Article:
MOUNTAIN VIEW, Calif.--At Nokia World in London on Wednesday (Oct. 26), the Finnish phone maker unveiled its first two Windows Phone powered devices, the Nokia Lumia 800 and the Nokia Lumia 710, running Windows Phone 7.5 Mango.
The higher end Lumia 800 with its 3.7-inch AMOLED display, 1.4 GHz processor, 8 megapixel Carl Zeiss camera and 16GB of embedded memory is targeted to compete with the likes of Apple's iPhone 4S and Samsung’s Galaxy S II, while the Lumia 710 ith a 5 megapixel camera and 8GB of embedded memory is aimed more at the mid-tier segment. Both phones boast a 1450MAh battery.
“This is a slim and sleek, well designed phone, featuring a best in class camera and it has some strong key selling points,” said IDC’s Francisco Jeronimo of the Lumia 800, though he admitted the phone may have trouble competing in a market where Android and iOS still dominate.
The Lumia 710, he said, was more of a dark horse in that it had surprised the mid-tier segment with a device it wasn’t expecting until the second quarter of 2012.
“This is the most affordable 1.4 GHz processor device, a mid price-tier handset with high-end specs,” he said.
Jeronimo said he felt Nokia had “come a long way” over the past year, noting that Stephen Elop’s reign as CEO and the firm’s "180-degrees" shift in strategy seemed to be paying off.
“Stephen Elop stepped in as CEO of the biggest phone maker in the world, defined a new strategy and a new paradigm for Nokia, executed it and over exceeded expectations by delivering not only one, but two new Windows devices,” he said adding “Nokia seems to have now what lacked for years, speed to adjust to the market’s pace.”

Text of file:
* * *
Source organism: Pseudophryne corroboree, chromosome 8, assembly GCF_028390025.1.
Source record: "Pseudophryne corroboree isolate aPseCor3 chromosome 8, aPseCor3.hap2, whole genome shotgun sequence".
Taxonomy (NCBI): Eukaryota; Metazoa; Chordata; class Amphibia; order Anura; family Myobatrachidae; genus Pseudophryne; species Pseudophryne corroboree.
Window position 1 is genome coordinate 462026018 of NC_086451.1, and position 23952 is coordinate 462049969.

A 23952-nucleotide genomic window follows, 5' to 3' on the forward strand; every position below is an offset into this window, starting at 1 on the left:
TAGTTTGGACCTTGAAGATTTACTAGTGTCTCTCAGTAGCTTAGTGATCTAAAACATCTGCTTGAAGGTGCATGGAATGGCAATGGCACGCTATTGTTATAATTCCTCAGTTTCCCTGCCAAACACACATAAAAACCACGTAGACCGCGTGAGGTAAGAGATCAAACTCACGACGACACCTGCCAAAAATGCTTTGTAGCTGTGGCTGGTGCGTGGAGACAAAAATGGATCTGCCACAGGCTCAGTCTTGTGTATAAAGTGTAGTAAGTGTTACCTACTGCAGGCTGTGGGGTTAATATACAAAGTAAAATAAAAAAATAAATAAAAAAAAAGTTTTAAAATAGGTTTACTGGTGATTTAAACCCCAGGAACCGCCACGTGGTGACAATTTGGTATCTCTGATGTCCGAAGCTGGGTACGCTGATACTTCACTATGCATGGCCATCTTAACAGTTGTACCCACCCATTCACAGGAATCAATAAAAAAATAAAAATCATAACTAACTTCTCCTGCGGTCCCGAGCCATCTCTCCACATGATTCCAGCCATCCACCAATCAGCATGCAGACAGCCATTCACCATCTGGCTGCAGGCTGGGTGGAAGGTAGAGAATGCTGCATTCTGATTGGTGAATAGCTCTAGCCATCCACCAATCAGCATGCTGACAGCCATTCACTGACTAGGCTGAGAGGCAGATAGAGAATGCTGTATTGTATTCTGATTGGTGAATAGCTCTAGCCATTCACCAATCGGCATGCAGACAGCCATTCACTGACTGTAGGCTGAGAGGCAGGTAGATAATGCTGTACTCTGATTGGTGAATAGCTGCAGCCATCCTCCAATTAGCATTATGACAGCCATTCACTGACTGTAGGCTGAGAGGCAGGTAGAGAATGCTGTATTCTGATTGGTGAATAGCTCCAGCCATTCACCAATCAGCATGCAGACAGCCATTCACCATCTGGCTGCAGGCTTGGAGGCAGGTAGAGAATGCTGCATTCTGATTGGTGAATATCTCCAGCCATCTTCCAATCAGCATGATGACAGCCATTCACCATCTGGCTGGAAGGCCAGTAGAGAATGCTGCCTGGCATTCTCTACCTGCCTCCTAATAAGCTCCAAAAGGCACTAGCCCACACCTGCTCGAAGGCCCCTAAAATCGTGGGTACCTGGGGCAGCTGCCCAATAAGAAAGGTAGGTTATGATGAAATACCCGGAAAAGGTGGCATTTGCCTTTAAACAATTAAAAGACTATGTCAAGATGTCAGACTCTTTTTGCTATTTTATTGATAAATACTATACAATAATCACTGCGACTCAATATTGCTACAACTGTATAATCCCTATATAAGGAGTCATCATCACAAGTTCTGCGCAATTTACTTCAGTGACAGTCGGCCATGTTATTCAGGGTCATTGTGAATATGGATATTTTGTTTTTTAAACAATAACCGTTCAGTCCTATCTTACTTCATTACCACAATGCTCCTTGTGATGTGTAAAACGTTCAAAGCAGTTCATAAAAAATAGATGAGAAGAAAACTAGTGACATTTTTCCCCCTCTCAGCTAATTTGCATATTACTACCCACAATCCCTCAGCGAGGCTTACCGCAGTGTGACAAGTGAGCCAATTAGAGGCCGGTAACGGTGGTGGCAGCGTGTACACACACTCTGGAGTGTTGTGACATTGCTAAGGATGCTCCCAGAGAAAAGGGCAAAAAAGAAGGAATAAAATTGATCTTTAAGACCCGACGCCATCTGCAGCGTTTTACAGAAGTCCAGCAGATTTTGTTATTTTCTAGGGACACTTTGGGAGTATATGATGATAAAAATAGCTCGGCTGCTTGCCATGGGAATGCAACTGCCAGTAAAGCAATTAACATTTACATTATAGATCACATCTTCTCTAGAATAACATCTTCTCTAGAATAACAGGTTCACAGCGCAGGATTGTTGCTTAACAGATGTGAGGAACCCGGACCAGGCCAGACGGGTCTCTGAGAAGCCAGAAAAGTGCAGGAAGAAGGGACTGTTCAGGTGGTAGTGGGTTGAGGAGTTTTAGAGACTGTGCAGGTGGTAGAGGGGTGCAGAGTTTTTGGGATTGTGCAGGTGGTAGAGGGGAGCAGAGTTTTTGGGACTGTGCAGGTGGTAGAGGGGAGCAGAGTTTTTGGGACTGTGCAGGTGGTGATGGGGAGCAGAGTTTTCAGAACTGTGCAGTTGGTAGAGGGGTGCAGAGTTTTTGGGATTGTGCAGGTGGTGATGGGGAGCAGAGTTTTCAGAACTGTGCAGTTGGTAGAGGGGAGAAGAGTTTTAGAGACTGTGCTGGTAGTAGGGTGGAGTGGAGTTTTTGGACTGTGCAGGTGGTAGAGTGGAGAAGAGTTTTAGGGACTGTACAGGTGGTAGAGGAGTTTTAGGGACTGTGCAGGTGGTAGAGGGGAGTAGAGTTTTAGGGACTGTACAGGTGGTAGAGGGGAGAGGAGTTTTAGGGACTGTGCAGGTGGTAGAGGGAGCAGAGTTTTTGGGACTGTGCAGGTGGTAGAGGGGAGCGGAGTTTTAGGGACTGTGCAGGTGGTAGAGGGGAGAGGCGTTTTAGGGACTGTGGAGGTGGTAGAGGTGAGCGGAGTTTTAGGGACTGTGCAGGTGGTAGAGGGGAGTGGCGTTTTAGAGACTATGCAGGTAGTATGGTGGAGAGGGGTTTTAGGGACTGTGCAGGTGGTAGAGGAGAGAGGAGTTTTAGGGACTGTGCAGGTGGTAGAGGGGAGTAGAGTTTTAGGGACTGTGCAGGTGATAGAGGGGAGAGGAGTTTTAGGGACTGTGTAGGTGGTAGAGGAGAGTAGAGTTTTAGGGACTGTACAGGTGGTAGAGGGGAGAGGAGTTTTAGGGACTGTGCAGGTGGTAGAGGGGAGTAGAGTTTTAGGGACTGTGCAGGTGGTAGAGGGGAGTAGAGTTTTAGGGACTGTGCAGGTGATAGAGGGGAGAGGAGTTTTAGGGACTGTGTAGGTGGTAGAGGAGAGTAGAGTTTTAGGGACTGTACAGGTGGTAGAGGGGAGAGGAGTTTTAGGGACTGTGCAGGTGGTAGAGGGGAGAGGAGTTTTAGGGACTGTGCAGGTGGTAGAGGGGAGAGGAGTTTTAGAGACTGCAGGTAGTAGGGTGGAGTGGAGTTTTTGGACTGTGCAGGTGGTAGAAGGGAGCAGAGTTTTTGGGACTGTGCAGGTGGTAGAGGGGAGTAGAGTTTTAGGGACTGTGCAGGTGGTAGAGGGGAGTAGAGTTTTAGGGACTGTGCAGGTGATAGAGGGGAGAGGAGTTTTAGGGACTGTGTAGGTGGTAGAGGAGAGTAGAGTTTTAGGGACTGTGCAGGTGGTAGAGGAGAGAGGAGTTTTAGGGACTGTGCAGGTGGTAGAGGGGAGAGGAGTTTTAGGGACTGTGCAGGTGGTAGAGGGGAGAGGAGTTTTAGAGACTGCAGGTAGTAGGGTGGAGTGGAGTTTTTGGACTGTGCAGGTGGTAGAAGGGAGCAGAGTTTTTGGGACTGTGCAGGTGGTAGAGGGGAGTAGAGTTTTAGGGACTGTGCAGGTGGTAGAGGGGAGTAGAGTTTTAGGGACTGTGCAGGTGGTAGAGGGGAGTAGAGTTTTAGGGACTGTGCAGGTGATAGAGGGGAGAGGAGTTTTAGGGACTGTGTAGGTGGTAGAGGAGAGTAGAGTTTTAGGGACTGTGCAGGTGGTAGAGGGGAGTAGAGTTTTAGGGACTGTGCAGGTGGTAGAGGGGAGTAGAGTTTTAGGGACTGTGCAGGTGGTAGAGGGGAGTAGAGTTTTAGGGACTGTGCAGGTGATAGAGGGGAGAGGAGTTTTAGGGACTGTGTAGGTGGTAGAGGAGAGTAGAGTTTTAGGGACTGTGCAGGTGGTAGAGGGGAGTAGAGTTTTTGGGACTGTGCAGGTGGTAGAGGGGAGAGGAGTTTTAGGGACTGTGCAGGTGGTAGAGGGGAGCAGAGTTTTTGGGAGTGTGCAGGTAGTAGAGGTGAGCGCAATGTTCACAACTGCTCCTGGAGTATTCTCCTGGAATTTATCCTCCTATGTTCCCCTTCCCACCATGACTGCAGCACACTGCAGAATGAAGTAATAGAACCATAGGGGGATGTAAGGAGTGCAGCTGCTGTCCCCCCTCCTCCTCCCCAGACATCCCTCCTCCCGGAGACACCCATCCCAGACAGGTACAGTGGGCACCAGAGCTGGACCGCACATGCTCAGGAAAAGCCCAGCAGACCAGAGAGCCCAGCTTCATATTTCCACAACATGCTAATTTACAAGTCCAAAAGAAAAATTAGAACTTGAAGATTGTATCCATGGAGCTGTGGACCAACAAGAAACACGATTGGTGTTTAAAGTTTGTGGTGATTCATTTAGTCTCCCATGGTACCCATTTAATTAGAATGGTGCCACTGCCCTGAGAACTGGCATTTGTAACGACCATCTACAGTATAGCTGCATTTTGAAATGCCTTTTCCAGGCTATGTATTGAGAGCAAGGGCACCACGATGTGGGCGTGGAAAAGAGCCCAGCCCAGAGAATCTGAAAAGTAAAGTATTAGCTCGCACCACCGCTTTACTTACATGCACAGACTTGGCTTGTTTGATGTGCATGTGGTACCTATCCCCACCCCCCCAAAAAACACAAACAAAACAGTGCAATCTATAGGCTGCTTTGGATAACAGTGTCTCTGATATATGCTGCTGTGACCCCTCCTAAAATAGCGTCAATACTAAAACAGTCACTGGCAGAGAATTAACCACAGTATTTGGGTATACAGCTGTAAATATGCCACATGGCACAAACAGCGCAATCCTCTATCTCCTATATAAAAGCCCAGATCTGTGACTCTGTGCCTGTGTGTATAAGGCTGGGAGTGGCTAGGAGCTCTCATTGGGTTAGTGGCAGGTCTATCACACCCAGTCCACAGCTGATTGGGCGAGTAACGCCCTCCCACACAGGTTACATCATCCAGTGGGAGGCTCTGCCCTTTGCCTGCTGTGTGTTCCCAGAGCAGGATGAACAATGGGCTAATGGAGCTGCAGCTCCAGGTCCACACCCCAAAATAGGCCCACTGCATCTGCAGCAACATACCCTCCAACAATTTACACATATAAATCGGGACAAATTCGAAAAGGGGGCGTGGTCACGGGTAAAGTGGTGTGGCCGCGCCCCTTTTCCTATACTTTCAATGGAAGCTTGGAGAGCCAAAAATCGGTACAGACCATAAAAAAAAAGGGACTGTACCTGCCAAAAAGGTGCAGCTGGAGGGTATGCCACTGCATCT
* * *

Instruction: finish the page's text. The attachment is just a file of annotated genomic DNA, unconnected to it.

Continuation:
Not all analysts were as impressed as Jeronimo, however, with Jack Gold of Gold Associates positing that Nokia had missed an opportunity at the event and was still not showing the level of revitalization needed to turn the company around.
“I’m left with many questions after the announcements. How do the new devices fit into a diverse environment in an enterprise setting? Where are the enterprise tools to deploy, activate secure and manage them? What is the Nokia Value Add on top of plane Windows Phone? What did they do to enhance the Windows Phone platform beyond what Microsoft offers? Nokia seemed to show once again that they understand how to make appealing hardware, but fell short in service offerings that could differentiate them in the market, especially with the important business user,” said Gold.
“Samsung makes a nice Windows phone, as does HTC. Why would a consumer choose a Nokia device?” he added.
Ironically, Jeronimo counters that the likes of Samsung and HTC may be just what Nokia needs to help drive sales, by raising the profile of the Windows operating system, which currently only holds 2 percent of the smartphone market.
IDC estimates that as a result of well established brands like Samsung, HTC and LG pushing out devices with a Windows Phone operating system, Microsoft should see its mobile software grow to take a market share of 11 percent by 2012 and possibly become the second biggest smartphone operating system by 2015, with 20 percent market share, behind Android and ahead of iOS.
Those predictions, however, would likely hinge on Nokia delivering devices into the U.S. market. The Lumia 800 and 710 will apparently only be available in selected markets across Europe, with the firm holding off on a U.S. launch until early next year, once LTE stabilizes.
Microsoft’s restrictive policy on changing the operating system’s user interface could also make it difficult for phone makers to differentiate their offerings based on Windows Phone, which could make it a hard sell to consumers.